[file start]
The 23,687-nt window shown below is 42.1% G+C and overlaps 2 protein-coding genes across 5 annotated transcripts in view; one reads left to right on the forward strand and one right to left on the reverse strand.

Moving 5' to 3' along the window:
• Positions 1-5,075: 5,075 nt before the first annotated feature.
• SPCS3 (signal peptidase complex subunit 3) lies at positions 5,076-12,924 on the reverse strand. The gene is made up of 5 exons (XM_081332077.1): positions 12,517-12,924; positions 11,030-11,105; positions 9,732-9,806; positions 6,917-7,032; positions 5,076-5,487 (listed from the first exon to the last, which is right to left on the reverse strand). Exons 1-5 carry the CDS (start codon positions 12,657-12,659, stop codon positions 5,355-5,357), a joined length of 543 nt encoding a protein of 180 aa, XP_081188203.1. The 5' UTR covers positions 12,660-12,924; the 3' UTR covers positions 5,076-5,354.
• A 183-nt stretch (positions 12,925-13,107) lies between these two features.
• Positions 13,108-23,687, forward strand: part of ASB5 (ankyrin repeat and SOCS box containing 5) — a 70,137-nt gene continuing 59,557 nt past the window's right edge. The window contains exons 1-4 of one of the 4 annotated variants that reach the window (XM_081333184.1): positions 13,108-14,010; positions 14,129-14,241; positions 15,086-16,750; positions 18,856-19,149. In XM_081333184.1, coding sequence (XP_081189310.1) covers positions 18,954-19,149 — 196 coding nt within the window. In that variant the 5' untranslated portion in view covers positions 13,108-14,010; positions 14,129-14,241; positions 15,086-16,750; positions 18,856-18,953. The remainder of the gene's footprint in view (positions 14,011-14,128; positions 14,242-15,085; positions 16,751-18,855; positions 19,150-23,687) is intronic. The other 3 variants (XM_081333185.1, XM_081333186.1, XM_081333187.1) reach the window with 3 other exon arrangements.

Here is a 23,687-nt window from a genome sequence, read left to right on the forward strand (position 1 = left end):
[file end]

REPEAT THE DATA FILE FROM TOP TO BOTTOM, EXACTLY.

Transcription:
The 23,687-nt window shown below is 42.1% G+C and overlaps 2 protein-coding genes across 5 annotated transcripts in view; one reads left to right on the forward strand and one right to left on the reverse strand.

Moving 5' to 3' along the window:
• Positions 1-5,075: 5,075 nt before the first annotated feature.
• SPCS3 (signal peptidase complex subunit 3) lies at positions 5,076-12,924 on the reverse strand. The gene is made up of 5 exons (XM_081332077.1): positions 12,517-12,924; positions 11,030-11,105; positions 9,732-9,806; positions 6,917-7,032; positions 5,076-5,487 (listed from the first exon to the last, which is right to left on the reverse strand). Exons 1-5 carry the CDS (start codon positions 12,657-12,659, stop codon positions 5,355-5,357), a joined length of 543 nt encoding a protein of 180 aa, XP_081188203.1. The 5' UTR covers positions 12,660-12,924; the 3' UTR covers positions 5,076-5,354.
• A 183-nt stretch (positions 12,925-13,107) lies between these two features.
• Positions 13,108-23,687, forward strand: part of ASB5 (ankyrin repeat and SOCS box containing 5) — a 70,137-nt gene continuing 59,557 nt past the window's right edge. The window contains exons 1-4 of one of the 4 annotated variants that reach the window (XM_081333184.1): positions 13,108-14,010; positions 14,129-14,241; positions 15,086-16,750; positions 18,856-19,149. In XM_081333184.1, coding sequence (XP_081189310.1) covers positions 18,954-19,149 — 196 coding nt within the window. In that variant the 5' untranslated portion in view covers positions 13,108-14,010; positions 14,129-14,241; positions 15,086-16,750; positions 18,856-18,953. The remainder of the gene's footprint in view (positions 14,011-14,128; positions 14,242-15,085; positions 16,751-18,855; positions 19,150-23,687) is intronic. The other 3 variants (XM_081333185.1, XM_081333186.1, XM_081333187.1) reach the window with 3 other exon arrangements.

Here is a 23,687-nt window from a genome sequence, read left to right on the forward strand (position 1 = left end):